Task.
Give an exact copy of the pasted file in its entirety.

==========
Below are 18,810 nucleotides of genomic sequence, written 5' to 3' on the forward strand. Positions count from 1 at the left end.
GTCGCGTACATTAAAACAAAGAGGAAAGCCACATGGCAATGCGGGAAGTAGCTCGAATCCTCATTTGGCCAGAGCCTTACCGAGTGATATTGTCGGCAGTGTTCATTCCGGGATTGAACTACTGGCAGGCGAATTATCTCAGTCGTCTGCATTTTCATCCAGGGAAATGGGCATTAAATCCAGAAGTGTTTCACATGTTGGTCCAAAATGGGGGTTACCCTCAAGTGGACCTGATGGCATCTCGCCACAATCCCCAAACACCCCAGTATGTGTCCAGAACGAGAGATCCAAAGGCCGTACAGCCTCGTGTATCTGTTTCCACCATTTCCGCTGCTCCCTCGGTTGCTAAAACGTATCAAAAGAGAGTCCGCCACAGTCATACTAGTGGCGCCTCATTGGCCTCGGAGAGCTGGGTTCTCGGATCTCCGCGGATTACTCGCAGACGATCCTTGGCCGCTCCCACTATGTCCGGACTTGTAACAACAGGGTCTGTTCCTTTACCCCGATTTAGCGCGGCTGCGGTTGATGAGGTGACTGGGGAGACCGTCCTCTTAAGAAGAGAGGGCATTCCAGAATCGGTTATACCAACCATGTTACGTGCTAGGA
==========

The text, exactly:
Below are 18,810 nucleotides of genomic sequence, written 5' to 3' on the forward strand. Positions count from 1 at the left end.
GTCGCGTACATTAAAACAAAGAGGAAAGCCACATGGCAATGCGGGAAGTAGCTCGAATCCTCATTTGGCCAGAGCCTTACCGAGTGATATTGTCGGCAGTGTTCATTCCGGGATTGAACTACTGGCAGGCGAATTATCTCAGTCGTCTGCATTTTCATCCAGGGAAATGGGCATTAAATCCAGAAGTGTTTCACATGTTGGTCCAAAATGGGGGTTACCCTCAAGTGGACCTGATGGCATCTCGCCACAATCCCCAAACACCCCAGTATGTGTCCAGAACGAGAGATCCAAAGGCCGTACAGCCTCGTGTATCTGTTTCCACCATTTCCGCTGCTCCCTCGGTTGCTAAAACGTATCAAAAGAGAGTCCGCCACAGTCATACTAGTGGCGCCTCATTGGCCTCGGAGAGCTGGGTTCTCGGATCTCCGCGGATTACTCGCAGACGATCCTTGGCCGCTCCCACTATGTCCGGACTTGTAACAACAGGGTCTGTTCCTTTACCCCGATTTAGCGCGGCTGCGGTTGATGAGGTGACTGGGGAGACCGTCCTCTTAAGAAGAGAGGGCATTCCAGAATCGGTTATACCAACCATGTTACGTGCTAGGA